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Article

Leonor Morales

[Chucho]

(b Guadalajara, Oct 10, 1882; d Mexico City, Aug 5, 1977).

Mexican painter, sculptor, and collector. He led a very curious life, surrounded by the antiques that he collected. In Guadalajara and later in Mexico City he produced what he called his ‘smeared papers’: sheets of India paper painted with washes of brilliantly coloured aniline dyes that he prepared himself, with the occasional addition of silver or gilt. Horses and cockerels were his favourite subjects, but he also painted exhausted girls, bleeding Christs, angels, demons and angel–demons, skulls, clowns, prostitutes, circus performers, monks, doves, and flowers. His painting has a very particular charm, inspired by popular and colonial art, the aesthetic value of which he was instrumental in promoting. Though influenced by Georges Rouault and by Marc Chagall (whom he met in Mexico in 1942), he was one of the most original figures in 20th-century Mexican art.

Kassner, L. S. de: Jesús Reyes Ferreira: Su universo pictórico. Mexico City, 1978....

Article

Xavier Moyssén

revised by Ana Garduño

(b Oaxaca, Aug 29, 1899; d Jun 24, 1991).

Mexican painter, printmaker, sculptor, and collector. He is one of a select group of Mexican painters who attained international reputations in the 20th century. Opposed to the ideological current represented by Diego Rivera, David Alfaro Siqueiros, and José Clemente Orozco, Tamayo was involved with an aesthetic search detached from nationalism and more interested in addressing pictorial and aesthetic questions. He was born in Oaxaca, a region noted for its traditions and indigenous groups, its Pre-Columbian art and highly colored popular art, all of which, together with Tamayo’s travels to New York and Paris where he experienced the impact of artists such as Picasso and Jean Dubuffet, produced a highly original appropriation of the popular, the “primitive,” and the modern. Tamayo, with his painting and declarations of the need for artistic independence, became a model for a new generation of painters in the 1950s and 1960s who broke away from the Mexican school of painting....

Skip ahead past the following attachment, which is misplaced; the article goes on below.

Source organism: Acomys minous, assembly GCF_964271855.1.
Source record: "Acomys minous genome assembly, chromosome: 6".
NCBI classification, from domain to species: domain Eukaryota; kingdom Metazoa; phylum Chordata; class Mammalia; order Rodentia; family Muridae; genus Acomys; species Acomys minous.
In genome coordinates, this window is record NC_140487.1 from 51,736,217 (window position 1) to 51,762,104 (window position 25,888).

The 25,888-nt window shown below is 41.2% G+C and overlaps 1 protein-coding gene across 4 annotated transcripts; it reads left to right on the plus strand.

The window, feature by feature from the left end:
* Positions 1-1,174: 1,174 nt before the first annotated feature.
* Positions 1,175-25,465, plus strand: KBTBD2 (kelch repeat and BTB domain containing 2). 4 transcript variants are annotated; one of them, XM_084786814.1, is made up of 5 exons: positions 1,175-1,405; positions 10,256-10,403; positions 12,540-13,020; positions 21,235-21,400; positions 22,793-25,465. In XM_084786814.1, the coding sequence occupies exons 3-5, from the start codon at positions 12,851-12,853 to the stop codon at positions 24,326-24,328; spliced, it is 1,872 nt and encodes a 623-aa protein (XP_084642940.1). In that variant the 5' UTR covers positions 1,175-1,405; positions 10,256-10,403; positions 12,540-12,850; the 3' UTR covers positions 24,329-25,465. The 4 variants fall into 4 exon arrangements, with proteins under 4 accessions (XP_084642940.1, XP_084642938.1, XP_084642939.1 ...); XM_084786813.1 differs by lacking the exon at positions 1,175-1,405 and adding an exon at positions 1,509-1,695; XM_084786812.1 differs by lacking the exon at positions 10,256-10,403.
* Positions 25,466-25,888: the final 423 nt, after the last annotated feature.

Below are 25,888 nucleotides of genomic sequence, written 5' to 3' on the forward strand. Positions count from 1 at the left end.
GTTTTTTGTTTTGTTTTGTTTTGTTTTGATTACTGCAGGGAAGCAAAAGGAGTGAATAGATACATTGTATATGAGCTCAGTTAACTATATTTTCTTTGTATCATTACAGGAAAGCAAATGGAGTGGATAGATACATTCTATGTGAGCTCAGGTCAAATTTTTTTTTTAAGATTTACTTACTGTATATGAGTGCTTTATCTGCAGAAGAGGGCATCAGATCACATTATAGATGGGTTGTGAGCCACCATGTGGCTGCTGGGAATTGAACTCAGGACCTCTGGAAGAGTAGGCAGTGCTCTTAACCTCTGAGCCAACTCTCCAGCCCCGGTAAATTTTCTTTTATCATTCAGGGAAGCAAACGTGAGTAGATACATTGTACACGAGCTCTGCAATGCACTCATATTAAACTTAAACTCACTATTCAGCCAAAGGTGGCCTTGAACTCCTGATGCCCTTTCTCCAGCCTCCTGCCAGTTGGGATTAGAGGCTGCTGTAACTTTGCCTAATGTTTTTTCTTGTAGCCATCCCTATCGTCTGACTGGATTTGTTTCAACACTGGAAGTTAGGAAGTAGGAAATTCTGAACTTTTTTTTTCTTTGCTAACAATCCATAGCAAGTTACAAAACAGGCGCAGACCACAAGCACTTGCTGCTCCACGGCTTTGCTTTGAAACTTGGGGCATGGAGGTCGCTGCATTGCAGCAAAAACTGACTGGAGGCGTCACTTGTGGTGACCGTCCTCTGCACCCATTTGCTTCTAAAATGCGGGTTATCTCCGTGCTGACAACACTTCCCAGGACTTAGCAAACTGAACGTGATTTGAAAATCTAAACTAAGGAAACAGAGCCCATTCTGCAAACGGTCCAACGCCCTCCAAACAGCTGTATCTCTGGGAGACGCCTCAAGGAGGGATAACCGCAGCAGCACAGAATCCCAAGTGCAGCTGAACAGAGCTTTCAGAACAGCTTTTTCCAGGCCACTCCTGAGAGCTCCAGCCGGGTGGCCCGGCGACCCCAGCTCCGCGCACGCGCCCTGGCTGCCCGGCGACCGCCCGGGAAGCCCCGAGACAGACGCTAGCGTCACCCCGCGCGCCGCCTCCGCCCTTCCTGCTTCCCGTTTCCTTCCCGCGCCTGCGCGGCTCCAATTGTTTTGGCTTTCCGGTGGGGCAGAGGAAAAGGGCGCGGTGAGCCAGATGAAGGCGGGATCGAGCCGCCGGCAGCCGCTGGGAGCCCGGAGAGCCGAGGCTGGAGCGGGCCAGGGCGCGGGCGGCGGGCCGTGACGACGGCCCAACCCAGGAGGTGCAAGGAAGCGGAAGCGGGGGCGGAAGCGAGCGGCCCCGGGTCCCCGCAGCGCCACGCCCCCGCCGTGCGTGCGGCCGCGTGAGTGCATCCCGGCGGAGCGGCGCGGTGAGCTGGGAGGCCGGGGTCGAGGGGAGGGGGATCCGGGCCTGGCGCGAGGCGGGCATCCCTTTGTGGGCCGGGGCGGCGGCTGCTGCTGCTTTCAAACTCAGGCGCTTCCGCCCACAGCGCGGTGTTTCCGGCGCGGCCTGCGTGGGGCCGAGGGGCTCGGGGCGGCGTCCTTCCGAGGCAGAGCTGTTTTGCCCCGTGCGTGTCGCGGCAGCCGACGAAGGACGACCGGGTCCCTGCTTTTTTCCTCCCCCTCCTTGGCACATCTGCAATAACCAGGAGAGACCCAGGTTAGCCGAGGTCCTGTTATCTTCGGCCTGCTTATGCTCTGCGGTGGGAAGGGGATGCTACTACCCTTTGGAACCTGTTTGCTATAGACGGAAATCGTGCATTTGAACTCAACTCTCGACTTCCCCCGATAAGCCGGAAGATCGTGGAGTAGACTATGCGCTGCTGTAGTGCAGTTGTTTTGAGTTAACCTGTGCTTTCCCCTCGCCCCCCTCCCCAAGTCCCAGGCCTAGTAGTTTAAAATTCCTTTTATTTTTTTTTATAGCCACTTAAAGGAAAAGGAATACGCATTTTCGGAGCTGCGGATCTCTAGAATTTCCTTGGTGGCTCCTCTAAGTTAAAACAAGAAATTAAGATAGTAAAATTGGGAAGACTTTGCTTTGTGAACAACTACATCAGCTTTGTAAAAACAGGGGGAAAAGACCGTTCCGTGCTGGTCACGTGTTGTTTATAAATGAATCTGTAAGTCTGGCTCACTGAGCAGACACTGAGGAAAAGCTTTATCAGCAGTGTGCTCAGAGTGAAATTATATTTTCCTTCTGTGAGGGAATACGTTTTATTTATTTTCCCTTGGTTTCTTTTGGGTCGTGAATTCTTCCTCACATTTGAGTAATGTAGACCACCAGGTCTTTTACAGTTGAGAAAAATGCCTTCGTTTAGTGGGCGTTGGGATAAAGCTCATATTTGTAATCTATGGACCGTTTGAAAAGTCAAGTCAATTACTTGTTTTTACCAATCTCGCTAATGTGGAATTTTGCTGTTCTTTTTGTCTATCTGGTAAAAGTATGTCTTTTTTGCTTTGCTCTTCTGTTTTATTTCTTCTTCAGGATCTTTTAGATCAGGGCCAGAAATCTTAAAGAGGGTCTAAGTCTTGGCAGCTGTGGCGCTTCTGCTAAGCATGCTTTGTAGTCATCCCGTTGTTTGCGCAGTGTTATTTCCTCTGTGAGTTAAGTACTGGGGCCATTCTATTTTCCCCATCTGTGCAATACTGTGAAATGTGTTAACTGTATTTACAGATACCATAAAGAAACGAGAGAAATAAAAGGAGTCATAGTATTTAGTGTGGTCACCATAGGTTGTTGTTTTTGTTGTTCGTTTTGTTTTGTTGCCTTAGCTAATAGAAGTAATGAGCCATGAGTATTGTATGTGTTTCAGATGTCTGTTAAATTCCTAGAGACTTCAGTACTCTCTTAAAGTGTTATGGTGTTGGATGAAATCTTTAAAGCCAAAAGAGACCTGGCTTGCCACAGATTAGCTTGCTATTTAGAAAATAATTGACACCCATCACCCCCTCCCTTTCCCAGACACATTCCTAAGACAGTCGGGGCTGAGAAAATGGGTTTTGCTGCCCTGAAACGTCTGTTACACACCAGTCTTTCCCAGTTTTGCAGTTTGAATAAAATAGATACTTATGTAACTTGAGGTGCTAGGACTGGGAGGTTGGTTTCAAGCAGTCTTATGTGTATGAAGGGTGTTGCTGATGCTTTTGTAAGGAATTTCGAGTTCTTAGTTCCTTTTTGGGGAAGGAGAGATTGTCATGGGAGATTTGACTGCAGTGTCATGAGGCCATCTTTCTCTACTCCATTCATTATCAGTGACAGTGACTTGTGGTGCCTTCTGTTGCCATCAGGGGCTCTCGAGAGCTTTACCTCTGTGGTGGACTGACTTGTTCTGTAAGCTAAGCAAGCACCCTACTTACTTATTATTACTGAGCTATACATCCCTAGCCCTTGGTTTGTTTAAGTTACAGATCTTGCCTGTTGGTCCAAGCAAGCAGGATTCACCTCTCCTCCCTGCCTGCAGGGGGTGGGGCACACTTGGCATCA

Article

Teresa del Conde

revised by Deborah Caplow

(b Juchitán, Oaxaca, Jul 17, 1940).

Mexican painter, sculptor, textile designer, printmaker, and collector. He grew up in the Isthmus of Tehuantepec, an area that was rich in legends, rites, and beliefs springing from a strong Zapotec tradition predating the Spanish conquest of Mexico. He began to draw and paint at a very early age, studying first in Oaxaca, where he produced linocuts in the graphic workshop run by Arturo García Bustos (1926–2017). In 1957 he moved to Mexico City to attend the Escuela de Diseño y Artesanía of the Instituto Nacional de Bellas Artes. After holding his first solo shows of gouaches and prints in 1959 in Fort Worth, Texas, and Mexico City, he moved in 1960 to Paris, where until 1963 he studied printmaking under Stanley William Hayter. While continuing to work within Western traditions, he became interested in the art of Asian cultures and in ancient Mexican art, especially in those forms that were not officially sanctioned....